Here's Why Scientists Say Holding Hands Is Amazing for You

According to new research, it's a powerful pain reliever.

We've all witnessed that scene in a romantic drama in which someone sitting on a hospital bed wraps their hand around the hand of their sick beloved. Even if they're virtually comatose or hooked up to a breathing machine, you can see how much this one simple gesture is easing their physical pain. Perhaps you've even experienced this almost miraculous relief yourself when someone you love has taken your hand in theirs.

It might seem like the reason this feels so good is just because it's a silent show of solidarity when you're at your most vulnerable. But, according to science, there's actually a lot more to it than that.

A new study that was published this week in the Proceedings of the National Academy of Sciences found that when romantic partners hold hands, their breathing, heart rate, and even brain wave patterns actually sync up. According to pain researchers, the more those brain waves synchronize, the more the pain that either of them feel subsides.

Pavel Goldstein, a postdoctoral pain researcher in the Cognitive and Affective Neuroscience Lab at CU Boulder, came up with the idea for the study after he noticed that holding his wife's hand while she was giving birth to their daughter seemed to significantly ease her labor pains.

He and his colleagues at the University of Haifa recruited 22 heterosexual couples between the ages of 23 and 32 who had been together for at least a year and measured their brain activity in scenarios in which they were holding hands, not holding hands, sitting together, sitting in separate rooms, and so forth. They then repeated the same scenarios, but subjected the woman to some mild pain in the form of heat in her arm. They found that when the man touched his significant other in her moment of pain, their brain waves synchronized, and the syncing was especially strong when they were holding hands.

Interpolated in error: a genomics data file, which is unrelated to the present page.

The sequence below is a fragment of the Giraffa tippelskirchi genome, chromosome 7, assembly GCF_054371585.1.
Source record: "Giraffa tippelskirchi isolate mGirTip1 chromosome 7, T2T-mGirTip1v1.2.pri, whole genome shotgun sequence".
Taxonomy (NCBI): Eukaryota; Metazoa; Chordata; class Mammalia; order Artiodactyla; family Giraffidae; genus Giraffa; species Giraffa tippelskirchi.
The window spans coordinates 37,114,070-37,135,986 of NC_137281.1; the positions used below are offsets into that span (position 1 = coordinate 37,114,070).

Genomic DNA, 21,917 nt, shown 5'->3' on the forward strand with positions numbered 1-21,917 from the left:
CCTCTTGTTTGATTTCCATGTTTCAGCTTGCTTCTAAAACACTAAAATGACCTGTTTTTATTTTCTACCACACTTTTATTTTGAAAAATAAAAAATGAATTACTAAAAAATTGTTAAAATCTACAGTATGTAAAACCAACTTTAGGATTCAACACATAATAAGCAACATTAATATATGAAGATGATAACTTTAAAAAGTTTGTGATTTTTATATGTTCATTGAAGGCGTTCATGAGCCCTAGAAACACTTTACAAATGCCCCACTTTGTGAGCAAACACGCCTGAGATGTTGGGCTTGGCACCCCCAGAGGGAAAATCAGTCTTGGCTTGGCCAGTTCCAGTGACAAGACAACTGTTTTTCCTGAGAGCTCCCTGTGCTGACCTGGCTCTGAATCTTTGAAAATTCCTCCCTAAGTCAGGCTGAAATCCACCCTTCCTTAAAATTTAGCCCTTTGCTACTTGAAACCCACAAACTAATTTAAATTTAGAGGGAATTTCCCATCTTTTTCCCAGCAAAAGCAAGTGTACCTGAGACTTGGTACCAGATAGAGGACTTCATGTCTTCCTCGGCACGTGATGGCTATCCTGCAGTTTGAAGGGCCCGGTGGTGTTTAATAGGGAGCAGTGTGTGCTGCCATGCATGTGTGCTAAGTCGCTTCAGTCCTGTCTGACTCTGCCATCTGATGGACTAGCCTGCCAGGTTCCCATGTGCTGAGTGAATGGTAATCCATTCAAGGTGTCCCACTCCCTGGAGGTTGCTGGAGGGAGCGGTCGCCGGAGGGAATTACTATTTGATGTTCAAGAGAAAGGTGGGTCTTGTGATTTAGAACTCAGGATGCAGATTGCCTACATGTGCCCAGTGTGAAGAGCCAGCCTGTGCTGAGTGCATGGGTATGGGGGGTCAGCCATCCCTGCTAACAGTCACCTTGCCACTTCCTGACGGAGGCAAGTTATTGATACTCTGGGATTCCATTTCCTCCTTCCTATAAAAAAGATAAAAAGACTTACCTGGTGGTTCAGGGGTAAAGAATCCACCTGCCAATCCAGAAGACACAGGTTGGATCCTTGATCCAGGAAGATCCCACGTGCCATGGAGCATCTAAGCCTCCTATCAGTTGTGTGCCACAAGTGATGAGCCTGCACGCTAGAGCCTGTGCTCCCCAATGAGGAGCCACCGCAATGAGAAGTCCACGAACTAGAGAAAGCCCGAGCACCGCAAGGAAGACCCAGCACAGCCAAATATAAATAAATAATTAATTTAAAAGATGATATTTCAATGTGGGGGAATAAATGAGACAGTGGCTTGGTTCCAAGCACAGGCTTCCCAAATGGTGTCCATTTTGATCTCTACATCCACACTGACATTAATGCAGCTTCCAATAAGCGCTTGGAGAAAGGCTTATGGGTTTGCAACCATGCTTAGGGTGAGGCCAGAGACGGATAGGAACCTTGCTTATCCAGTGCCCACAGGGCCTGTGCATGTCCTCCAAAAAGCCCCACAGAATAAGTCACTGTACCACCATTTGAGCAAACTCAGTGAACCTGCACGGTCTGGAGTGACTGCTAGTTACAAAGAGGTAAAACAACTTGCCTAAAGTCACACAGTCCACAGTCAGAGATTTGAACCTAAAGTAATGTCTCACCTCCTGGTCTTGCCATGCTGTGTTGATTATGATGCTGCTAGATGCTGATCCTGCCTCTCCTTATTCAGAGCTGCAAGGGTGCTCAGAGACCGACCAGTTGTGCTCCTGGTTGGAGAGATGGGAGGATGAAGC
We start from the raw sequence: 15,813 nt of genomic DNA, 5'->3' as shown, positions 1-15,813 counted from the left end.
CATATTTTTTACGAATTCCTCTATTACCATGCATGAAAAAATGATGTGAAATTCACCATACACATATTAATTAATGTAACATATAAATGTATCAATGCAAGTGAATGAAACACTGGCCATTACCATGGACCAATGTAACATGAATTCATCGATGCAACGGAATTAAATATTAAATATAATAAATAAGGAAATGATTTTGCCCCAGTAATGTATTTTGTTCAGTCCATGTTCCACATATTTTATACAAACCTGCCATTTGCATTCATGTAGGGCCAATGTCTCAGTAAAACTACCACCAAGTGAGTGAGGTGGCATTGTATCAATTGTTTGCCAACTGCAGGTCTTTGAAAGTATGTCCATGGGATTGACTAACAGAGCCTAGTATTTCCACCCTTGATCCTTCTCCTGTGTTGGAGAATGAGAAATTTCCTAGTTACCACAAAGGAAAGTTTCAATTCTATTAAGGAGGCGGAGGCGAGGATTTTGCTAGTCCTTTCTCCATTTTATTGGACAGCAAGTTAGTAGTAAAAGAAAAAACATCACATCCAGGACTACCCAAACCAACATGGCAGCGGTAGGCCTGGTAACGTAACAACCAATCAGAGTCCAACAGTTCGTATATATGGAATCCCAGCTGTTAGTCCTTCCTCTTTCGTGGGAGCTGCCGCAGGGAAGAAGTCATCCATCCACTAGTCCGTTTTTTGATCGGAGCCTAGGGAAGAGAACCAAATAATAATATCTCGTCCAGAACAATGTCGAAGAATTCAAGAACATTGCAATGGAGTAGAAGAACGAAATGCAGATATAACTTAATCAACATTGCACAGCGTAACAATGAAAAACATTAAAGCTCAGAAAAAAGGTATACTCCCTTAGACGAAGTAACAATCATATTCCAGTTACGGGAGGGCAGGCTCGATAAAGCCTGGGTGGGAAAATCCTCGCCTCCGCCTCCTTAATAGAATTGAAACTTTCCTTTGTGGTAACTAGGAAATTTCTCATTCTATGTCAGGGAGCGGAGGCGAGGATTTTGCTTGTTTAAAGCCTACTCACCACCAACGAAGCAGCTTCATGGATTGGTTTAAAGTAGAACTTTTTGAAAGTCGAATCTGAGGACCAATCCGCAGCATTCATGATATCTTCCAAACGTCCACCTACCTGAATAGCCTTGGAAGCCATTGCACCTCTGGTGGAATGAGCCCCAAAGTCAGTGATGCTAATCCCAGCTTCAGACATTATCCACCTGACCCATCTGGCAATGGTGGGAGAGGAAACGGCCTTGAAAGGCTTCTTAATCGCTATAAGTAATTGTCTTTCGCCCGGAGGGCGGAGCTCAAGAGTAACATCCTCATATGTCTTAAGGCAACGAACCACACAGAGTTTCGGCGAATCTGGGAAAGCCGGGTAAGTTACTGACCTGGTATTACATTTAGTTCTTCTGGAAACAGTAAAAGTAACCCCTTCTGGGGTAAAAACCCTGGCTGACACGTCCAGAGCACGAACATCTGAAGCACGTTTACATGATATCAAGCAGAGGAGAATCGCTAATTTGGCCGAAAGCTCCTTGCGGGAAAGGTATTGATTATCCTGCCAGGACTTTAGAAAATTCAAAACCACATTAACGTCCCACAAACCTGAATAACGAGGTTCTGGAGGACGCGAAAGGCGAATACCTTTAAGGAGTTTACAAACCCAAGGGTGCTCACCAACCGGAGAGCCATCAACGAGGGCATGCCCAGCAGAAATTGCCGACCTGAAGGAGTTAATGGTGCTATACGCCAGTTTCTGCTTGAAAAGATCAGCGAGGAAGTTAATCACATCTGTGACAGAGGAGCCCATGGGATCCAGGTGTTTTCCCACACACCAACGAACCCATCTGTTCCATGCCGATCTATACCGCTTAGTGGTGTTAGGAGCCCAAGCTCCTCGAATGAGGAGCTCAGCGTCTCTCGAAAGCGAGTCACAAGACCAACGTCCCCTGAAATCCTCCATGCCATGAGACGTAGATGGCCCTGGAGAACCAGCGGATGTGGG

They also found that the more empathetic the man was to his partner's pain, the more their brain waves synched up, and the more her pain subsided.

"It appears that pain totally interrupts this interpersonal synchronization between couples and touch brings it back," Goldstein said in the university newsletter.

Further research needs to be done in order to conclude if the same results would occur with same-sex couples and non-romantic relationships, but, for now, the study has significant implications for today's data-driven world.

"We have developed a lot of ways to communicate in the modern world and we have fewer physical interactions," Goldstein said. "This paper illustrates the power and importance of human touch."

For more advice on how to show your partner how much they mean to you, read 50 Easy Ways to Be a (Much) More Romantic Man.

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Diana Bruk
Diana is a senior editor who writes about sex and relationships, modern dating trends, and health and wellness. Read more
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